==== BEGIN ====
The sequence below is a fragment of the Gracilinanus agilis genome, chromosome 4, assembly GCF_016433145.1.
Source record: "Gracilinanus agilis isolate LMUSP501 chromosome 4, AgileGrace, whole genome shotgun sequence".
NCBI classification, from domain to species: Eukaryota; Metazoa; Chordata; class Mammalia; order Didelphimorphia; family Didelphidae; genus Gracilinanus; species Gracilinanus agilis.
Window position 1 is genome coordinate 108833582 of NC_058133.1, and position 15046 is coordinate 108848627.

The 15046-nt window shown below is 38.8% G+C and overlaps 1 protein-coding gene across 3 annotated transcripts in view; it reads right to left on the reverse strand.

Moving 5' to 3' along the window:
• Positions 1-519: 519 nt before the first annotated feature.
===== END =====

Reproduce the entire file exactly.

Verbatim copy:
The sequence below is a fragment of the Gracilinanus agilis genome, chromosome 4, assembly GCF_016433145.1.
Source record: "Gracilinanus agilis isolate LMUSP501 chromosome 4, AgileGrace, whole genome shotgun sequence".
NCBI classification, from domain to species: Eukaryota; Metazoa; Chordata; class Mammalia; order Didelphimorphia; family Didelphidae; genus Gracilinanus; species Gracilinanus agilis.
Window position 1 is genome coordinate 108833582 of NC_058133.1, and position 15046 is coordinate 108848627.

The 15046-nt window shown below is 38.8% G+C and overlaps 1 protein-coding gene across 3 annotated transcripts in view; it reads right to left on the reverse strand.

Moving 5' to 3' along the window:
• Positions 1-519: 519 nt before the first annotated feature.